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Where to Eat in Chula Vista

From Brazilian beers to crispy carnitas

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While many see Chula Vista as just a halfway point between downtown and Tijuana or as a basic suburban sprawl, area residents and those in the know are fully aware that South Bay’s largest city holds a treasure-trove of great eateries to discover.

Want to get to know Chula Vista? Start with any of our picks.

Note: map points are listed geographically.

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Note: Restaurants on this map are listed geographically.

Romesco

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The Mexican-Mediterranean eatery, originally conceived by Tijuana superstar chef Javier Plascencia, continues to excel in delivering cuisine inspired by old world techniques and Baja ingredients. The relatively new brunch menu is full of modern takes on Mexican breakfast staples, but the tableside dinner platters like the fideo seco and original Tijuana Caesar salad call back to the cordial service of decades past.

Romesco

Novo Brazil Brewing

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Eastlake’s first ever craft brewery might have a relatively short history, but has upped the ante every step of the way. At their taproom, you can still find the crisp, Brazil-inspired lagers which put Novo Brazil on the map, along with their take on newer trends like sours and hazy IPAs. They have also launched a new line of hard kombucha and landed Tacos La Central as a full time food vendor on their front patio. 

Bar Sin Nombre

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With a sizeable beer list focused on craft brews, this “nameless” Downtown Chula Vista watering hole is a must for any beer geeks looking for a hard-to-find pour. Bar Sin Nombre’s program regularly features smaller standout brewers from across the U.S. on its 40-tap setup. Sours by Colorado brewers Crooked Stave and imperial stouts by Sacramento-based Moksa are among the latest guests to this establishment. Local food truck Corazon de Torta supplies eats on select nights.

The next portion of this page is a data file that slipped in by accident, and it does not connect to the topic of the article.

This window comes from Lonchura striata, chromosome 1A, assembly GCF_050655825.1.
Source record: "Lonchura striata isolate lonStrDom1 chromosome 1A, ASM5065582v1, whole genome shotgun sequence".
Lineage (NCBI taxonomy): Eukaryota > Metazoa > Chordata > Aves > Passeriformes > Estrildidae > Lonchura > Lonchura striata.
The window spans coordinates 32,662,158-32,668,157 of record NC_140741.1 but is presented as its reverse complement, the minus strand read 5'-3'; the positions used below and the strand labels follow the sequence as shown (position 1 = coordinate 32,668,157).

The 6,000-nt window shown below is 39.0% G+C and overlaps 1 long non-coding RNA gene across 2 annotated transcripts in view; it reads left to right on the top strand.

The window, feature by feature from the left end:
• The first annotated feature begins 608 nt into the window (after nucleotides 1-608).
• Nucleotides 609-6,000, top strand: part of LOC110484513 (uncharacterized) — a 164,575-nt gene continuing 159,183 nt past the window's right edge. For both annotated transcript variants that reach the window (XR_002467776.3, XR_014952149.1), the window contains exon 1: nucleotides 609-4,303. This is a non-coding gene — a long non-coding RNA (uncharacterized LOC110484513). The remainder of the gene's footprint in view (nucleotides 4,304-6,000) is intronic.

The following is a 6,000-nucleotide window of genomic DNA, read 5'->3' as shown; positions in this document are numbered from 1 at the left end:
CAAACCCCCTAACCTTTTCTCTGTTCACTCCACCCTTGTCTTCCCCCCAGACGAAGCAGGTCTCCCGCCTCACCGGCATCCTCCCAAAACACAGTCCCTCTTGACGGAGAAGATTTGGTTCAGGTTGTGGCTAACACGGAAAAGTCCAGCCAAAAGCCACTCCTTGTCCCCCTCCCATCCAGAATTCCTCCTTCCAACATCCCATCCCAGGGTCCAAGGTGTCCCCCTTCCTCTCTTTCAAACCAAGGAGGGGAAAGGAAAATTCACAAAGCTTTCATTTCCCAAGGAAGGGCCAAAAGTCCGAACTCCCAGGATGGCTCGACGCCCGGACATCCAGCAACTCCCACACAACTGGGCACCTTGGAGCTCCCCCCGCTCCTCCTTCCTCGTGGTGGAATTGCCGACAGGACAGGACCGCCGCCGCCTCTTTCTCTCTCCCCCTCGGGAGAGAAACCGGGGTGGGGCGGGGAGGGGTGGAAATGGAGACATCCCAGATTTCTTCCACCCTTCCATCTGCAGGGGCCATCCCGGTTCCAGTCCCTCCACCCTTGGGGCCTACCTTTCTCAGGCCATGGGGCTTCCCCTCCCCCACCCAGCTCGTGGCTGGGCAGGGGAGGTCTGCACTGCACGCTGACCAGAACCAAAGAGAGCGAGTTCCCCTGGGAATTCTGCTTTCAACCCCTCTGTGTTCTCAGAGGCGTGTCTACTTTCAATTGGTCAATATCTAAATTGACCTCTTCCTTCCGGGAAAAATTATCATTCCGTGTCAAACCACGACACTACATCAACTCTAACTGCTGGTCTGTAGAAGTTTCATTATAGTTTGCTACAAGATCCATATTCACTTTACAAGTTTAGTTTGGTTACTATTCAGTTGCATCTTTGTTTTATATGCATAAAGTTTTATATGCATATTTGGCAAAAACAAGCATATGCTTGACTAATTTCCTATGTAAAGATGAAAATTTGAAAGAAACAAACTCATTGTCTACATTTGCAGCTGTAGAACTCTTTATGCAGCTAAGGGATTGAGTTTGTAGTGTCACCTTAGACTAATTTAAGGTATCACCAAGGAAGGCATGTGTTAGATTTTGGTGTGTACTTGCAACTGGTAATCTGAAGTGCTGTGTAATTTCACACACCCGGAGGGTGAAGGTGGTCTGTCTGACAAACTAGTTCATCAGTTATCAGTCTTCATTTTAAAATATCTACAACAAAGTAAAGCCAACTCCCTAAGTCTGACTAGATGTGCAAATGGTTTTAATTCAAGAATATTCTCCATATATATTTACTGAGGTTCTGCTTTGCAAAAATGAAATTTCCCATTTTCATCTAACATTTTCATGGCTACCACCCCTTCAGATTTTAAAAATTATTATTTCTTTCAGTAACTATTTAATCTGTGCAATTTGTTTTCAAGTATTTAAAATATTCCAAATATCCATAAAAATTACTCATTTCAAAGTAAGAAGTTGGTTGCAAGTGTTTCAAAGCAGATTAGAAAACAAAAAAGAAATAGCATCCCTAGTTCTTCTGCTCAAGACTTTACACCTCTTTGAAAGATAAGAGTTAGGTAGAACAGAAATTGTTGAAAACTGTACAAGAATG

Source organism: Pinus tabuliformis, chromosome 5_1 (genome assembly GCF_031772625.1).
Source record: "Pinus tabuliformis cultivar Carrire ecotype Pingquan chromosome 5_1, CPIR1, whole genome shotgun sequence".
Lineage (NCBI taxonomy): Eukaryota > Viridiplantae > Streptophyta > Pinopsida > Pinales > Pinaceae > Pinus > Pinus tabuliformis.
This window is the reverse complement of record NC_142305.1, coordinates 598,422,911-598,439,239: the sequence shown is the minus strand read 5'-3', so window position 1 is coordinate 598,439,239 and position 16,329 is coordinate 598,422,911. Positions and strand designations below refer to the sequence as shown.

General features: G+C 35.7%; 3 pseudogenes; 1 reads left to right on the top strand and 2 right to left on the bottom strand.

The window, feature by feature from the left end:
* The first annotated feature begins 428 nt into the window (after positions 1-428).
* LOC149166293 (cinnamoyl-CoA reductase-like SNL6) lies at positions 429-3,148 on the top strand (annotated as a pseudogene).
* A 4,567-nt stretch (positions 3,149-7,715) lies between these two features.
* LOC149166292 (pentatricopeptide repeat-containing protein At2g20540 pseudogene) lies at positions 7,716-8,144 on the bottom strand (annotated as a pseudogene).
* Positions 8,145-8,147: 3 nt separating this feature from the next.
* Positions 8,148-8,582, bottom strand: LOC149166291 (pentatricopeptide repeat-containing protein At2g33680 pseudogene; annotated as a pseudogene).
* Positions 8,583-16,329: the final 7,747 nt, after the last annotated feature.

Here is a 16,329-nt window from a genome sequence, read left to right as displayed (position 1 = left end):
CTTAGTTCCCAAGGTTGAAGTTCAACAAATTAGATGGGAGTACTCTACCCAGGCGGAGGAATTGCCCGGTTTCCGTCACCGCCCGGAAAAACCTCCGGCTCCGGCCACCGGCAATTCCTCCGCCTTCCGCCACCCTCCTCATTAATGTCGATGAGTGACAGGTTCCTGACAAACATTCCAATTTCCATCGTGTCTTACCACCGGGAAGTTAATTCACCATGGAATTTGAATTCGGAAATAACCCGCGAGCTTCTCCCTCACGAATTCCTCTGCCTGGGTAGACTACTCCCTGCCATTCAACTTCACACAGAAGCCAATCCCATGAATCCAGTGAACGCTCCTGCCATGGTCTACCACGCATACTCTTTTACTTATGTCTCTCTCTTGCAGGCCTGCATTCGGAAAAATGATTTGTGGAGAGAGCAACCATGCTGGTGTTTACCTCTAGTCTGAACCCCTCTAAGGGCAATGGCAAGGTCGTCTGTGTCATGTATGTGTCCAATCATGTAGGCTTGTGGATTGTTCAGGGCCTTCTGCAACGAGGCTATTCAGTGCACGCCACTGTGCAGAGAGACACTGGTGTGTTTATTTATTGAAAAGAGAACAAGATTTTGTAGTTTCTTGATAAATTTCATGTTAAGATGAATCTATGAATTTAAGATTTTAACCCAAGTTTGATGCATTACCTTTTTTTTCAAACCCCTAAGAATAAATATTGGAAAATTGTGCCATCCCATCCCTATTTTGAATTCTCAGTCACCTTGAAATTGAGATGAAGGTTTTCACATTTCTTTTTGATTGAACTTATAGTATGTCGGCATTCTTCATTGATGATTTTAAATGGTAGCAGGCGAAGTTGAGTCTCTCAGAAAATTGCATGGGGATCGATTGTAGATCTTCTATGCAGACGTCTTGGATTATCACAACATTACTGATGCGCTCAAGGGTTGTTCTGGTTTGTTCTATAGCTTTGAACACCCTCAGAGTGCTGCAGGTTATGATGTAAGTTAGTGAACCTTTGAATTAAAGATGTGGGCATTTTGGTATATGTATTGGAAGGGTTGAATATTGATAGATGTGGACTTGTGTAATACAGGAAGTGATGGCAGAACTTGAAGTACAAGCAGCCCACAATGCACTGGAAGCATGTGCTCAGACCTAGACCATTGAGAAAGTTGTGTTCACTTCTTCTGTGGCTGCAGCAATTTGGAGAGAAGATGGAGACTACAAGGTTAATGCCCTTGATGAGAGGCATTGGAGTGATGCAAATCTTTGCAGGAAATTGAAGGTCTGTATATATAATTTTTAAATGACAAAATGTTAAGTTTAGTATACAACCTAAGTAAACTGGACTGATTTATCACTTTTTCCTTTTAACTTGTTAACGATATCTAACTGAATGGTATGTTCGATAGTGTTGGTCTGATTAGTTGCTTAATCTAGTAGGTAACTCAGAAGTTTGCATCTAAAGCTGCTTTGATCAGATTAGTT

GrindHouse

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As one of the pioneers of Third Avenue’s revival, GrindHouse has lead the way with its all-day concept featuring coffee, food, and beer. The sandwich lineup is strong with its killer cubanos and gooey tuna melts, which perfectly pair with any tall can in stock. The coffee program features Coava and Modern Times beans for their caffeine bomb of a cold brew and perfectly sweet Mexican mocha. 

Anthem Chula Vista

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While creative mixology and self-described “weird” coffee have made co-tenants Brew Bar a popular Third Avenue stop, the all-day vegan eats by Anthem also get constant the love they deserve during business hours. The plant-based menu includes a combination of  vegetables and surprisingly savory dishes made with seitan, jackfruit, tofu, and other meat alternatives. 

Mario A. Cortez

Talavera Azul

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Arriving to Third Avenue over 10 years ago, Talavera Azul has been a constant favorite since opening. Known for their fresh cafe de olla and an outstanding lineup of Tijuana-style breakfast dishes, deciding on a single item can be a tough choice. Chilaquiles, omelettes, and machaca —  all accompanied by tortillas, beans and Tijuana diced potatoes — are among the most popular items. 

Mario A. Cortez

Tacos El Gordo

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Arguably the most famous taqueria on both sides of the border, Tacos El Gordo has been a Chula Vista landmark since the Tijuana-based taco institution opened its first San Diego location on H Street in the late 1990s. Now operating out of a much larger location, you can expect the same great tacos, stuffed with your choice of  carne asada, adobada, cabeza, suadero, or tripa, as well as long lines at night. 

Frutas 100% Natural

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Chopped produce and green smoothies aren’t the only menu items at this fruteria. Frutas features a wide variety of Mexican snacks, frozen treats, and quick meals ranging from breakfast sandwiches to lunch salads. The popular tortas are generously stuffed with your choice of meat and the classic fixings.

Hogetsu Bakery

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A long time tenant on the corner of Oxford and Third, this hidden Japanese dessert shop specializes in mochi and traditional tea cakes. While the interior is small, every stop can be a unique experience, with different mochi flavors and pastries being available as the husband-and-wife decide to make them. Be sure to visit early to secure your favorite treat before it sells out.